How did you come to the title Dead? I wanted something death related and we talked through some bad ideas like Death From Above. It just sounded like a Motorhead album even Lemmy wouldn’t make. I decided that if we’re going to do this album and deal with the phenomenon of not living, we’re gunna call it Dead. The label were so freaked out and said it was the worst idea ever. Eventually I told them I’m not changing it. Its where we’re all going and it’s a homage to people’s health. Death’s what happens if you don’t get help with addiction.
The second track is also called ‘Dead’. Are the lyrics ‘You’re already dead’ about people living their lives on autopilot? Well it’s about mass apathy. It’s a wake-up call, a paradox. People who are living robotically, dumbed down by superficial illusions of life are actually desperately trying to avoid the devastating inevitable truth. It’s also a homage to David Bowie’s ‘My Death’.
You’re a very visual person which makes you a good storyteller. You said before that your song ‘Blood’ is a stadium anthem with the power to make a five-year-old face his bullies. Do you imagine specific fans when writing your songs? Yes, the writing process is technical and I define the listener and identify their state of mind. I provide a soundscape and lyrical narrative that gives that person an opportunity of relief.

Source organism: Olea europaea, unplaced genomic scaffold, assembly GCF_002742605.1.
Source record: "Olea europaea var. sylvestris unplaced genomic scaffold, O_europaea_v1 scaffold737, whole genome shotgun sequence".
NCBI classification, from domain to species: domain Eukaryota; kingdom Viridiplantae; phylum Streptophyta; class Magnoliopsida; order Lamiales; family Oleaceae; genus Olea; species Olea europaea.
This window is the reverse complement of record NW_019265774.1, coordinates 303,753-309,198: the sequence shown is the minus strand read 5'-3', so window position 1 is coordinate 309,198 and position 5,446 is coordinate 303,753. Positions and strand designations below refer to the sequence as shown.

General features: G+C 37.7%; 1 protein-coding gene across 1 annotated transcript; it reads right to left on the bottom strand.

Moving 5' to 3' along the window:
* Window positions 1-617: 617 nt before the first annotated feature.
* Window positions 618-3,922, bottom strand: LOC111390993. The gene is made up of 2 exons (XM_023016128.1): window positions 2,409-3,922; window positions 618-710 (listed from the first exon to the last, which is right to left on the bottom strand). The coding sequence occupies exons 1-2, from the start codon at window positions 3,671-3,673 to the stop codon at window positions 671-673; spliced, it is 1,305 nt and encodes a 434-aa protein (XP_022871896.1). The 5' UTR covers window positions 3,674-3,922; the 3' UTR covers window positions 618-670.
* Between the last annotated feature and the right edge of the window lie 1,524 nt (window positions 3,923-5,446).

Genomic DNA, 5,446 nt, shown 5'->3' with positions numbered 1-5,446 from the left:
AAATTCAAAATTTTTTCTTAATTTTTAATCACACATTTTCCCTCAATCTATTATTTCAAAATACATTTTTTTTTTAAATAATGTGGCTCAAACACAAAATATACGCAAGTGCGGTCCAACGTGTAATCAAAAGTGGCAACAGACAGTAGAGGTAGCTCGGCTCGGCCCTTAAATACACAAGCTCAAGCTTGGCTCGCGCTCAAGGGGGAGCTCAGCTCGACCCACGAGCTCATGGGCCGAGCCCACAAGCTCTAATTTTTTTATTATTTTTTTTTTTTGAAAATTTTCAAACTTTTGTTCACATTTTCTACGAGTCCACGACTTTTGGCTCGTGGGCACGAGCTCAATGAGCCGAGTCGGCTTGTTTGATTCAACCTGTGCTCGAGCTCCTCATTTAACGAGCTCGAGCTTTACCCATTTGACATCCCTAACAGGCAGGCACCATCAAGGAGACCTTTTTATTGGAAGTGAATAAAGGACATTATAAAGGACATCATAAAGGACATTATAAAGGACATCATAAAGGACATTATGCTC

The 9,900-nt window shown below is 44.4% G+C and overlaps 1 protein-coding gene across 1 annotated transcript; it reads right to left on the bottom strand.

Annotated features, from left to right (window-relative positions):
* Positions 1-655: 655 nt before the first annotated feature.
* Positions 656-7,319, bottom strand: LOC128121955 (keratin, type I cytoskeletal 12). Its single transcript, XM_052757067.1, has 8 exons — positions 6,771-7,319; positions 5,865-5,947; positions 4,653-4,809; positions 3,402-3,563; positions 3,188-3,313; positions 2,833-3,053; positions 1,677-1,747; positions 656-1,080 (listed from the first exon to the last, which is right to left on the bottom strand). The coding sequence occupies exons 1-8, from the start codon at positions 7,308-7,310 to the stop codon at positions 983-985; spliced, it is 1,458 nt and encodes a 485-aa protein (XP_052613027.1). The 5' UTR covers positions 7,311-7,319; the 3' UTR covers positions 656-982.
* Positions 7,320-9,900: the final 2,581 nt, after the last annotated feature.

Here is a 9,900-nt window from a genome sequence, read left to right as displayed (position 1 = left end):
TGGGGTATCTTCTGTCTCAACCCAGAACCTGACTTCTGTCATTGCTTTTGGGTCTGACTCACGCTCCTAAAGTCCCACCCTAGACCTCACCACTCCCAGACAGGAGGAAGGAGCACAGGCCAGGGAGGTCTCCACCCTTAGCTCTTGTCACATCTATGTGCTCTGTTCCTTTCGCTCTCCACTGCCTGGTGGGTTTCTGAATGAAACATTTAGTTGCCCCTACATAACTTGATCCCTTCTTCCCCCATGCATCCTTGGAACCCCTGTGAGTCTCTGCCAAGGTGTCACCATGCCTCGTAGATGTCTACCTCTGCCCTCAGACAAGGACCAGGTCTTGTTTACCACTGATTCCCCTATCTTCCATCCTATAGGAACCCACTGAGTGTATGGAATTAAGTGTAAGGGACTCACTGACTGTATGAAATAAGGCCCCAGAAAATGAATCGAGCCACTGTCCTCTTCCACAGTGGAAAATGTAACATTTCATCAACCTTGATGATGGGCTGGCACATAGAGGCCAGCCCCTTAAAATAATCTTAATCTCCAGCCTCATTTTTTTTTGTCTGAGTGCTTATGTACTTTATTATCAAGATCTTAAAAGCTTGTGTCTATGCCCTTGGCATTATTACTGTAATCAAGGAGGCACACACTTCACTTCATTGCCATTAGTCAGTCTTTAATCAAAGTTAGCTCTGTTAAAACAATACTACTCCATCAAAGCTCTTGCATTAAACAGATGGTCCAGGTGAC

What is your fascination with death? I had a dramatic overdose in the ‘90s and my heart stopped beating so I experienced death. Since then I’ve had a totally different outlook on being dead. I’ve been walking around with one foot in the grave since that encounter. I’ve had a taste and I have something to say about it. We are all going to the same place but it’s not so bad.
You’ve been open and honest about the impact of drugs on your life and mentioned how paying for drugs fuels crime and terror in places like Mexico. You had an epiphany about your personal accountability and got sober. It’s a dance with the devil in the pale moonlight. Of course I don’t judge, I’m not God. I’ve met so many people with addiction or mental health issues which leads to drug use and that doesn’t make you a bad person. Usually I’ve done worse! I have not put myself on a moral pedestal. My method is that addiction sucks individually so you have to empathise. If I can help you with my story that’s good. I’d say that if you’re an addict, be aware of it and know it’s not a victimless crime. But is it a crime? I don’t agree with the laws criminalising drug addicts. It creates worse problems. If someone’s hopelessly addicted, try to help them so they can live a life of quality.